In many parts of Africa, antenatal care is primarily an auditory affair. Midwives evaluate the health of the fetus in utero by listening into the womb with an ear carefully attuned to the sound of heartbeats–of the pregnant person and the fetus(es). These midwives are aided by inexpensive and portable technologies–the fetal stethoscope being the most common–that amplify resonance. With a focus on South Africa, this article examines listening devices themselves as well as the conceptual questions those devices raise. In particular, it explores two main areas of inquiry: first, the deployment of sound in the development of of fetal personhood, and, second, the particular kinds of sonic relation that are established through listening in environments of antenatal care. A close examination of antenatality in African contexts invites a reconsideration of conventional notions of sound–especially those having to do with transduction, vibration, and resonance.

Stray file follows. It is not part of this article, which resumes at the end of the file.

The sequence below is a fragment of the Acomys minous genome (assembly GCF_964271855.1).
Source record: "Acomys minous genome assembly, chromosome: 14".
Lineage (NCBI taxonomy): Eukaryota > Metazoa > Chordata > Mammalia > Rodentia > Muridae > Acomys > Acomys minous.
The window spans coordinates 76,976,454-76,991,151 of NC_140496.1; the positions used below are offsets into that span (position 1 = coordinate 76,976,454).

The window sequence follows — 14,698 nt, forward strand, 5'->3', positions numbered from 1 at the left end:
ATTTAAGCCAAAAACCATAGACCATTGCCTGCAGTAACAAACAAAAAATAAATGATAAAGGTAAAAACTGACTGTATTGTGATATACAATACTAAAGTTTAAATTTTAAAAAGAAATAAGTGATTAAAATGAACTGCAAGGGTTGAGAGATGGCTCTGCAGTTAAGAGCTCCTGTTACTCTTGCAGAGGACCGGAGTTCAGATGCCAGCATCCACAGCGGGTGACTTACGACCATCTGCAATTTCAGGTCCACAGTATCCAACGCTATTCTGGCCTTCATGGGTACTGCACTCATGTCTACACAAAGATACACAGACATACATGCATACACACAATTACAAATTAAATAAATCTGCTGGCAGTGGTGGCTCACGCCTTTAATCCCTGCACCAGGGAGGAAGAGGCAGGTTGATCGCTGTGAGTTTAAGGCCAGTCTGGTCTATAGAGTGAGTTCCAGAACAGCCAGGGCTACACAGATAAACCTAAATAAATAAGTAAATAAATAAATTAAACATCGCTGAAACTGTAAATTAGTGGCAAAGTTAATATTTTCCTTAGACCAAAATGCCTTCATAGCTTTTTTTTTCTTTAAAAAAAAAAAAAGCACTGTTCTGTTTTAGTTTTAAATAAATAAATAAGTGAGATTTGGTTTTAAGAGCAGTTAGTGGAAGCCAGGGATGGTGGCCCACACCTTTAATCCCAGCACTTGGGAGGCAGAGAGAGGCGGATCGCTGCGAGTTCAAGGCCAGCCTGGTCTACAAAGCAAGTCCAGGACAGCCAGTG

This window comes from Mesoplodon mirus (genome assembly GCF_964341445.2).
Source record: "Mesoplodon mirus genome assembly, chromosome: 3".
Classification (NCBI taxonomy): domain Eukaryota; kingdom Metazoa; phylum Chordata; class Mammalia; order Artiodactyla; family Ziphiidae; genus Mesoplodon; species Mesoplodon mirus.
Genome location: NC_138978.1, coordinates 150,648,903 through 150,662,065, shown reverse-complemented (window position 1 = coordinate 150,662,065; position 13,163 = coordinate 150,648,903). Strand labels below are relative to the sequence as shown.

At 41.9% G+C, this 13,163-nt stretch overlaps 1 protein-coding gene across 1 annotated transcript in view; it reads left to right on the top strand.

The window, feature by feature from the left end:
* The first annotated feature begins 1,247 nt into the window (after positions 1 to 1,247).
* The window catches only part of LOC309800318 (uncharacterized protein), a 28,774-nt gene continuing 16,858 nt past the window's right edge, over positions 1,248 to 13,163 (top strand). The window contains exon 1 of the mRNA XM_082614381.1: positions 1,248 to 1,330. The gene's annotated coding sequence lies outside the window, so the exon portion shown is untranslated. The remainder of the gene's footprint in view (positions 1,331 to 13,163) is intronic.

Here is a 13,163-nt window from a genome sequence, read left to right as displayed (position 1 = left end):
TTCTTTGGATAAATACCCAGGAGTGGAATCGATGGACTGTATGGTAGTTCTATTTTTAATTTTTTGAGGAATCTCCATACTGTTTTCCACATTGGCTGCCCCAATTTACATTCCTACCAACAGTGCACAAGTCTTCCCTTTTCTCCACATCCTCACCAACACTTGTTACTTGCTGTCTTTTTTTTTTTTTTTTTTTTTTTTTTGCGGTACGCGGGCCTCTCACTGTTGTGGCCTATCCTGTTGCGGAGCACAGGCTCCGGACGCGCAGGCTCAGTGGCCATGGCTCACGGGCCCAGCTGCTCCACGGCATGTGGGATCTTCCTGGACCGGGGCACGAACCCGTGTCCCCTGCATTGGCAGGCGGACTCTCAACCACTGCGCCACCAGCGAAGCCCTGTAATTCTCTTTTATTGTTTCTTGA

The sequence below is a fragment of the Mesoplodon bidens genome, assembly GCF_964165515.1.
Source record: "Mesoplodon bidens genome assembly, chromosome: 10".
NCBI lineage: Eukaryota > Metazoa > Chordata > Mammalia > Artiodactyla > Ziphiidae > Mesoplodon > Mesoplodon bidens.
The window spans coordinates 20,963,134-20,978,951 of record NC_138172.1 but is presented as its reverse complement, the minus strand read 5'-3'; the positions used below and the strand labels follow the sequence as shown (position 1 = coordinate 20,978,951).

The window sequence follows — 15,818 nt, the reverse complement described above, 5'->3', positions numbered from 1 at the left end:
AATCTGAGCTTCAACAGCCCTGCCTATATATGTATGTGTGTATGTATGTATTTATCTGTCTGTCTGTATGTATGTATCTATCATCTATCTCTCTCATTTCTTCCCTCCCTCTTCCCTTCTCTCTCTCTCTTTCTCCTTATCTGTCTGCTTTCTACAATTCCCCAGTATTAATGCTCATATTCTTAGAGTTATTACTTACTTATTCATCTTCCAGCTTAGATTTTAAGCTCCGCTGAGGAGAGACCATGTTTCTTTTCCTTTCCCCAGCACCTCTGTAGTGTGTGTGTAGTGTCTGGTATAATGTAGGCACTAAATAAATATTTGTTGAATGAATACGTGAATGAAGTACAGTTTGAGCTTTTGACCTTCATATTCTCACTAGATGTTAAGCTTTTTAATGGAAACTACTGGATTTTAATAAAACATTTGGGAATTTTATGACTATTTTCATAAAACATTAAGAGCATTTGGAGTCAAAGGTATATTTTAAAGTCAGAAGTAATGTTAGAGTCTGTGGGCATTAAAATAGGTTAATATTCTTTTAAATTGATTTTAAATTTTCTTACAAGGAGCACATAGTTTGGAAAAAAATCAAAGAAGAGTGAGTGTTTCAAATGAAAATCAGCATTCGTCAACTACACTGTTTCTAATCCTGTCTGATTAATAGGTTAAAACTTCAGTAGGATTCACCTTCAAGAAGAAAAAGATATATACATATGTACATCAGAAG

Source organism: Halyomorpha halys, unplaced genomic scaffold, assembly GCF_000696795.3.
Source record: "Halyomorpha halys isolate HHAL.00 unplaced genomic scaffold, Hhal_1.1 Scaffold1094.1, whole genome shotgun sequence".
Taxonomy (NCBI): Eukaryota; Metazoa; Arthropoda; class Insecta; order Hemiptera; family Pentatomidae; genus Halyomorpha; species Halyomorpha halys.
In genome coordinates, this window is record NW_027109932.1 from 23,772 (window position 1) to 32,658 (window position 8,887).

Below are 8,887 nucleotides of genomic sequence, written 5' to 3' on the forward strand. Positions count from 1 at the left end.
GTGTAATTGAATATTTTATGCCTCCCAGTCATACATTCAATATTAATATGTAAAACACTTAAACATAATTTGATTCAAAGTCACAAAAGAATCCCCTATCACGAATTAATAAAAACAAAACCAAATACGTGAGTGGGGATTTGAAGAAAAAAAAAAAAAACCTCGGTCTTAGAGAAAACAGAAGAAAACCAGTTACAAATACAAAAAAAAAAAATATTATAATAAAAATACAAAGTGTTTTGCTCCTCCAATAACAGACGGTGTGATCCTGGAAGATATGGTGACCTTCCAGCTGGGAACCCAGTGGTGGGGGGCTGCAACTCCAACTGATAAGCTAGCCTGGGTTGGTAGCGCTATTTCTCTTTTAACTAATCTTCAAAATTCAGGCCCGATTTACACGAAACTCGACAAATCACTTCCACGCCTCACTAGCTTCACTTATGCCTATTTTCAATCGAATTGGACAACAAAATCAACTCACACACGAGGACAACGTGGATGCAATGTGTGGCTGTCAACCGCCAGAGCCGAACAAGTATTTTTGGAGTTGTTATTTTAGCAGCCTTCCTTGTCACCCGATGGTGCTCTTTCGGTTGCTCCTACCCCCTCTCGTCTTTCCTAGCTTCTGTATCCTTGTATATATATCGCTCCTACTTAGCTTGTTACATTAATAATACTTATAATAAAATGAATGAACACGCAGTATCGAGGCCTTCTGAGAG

All Science Journal Classification (ASJC) codes
- Arts and Humanities(all)
- Cultural Studies
- fetal personhood
- fetal stethoscope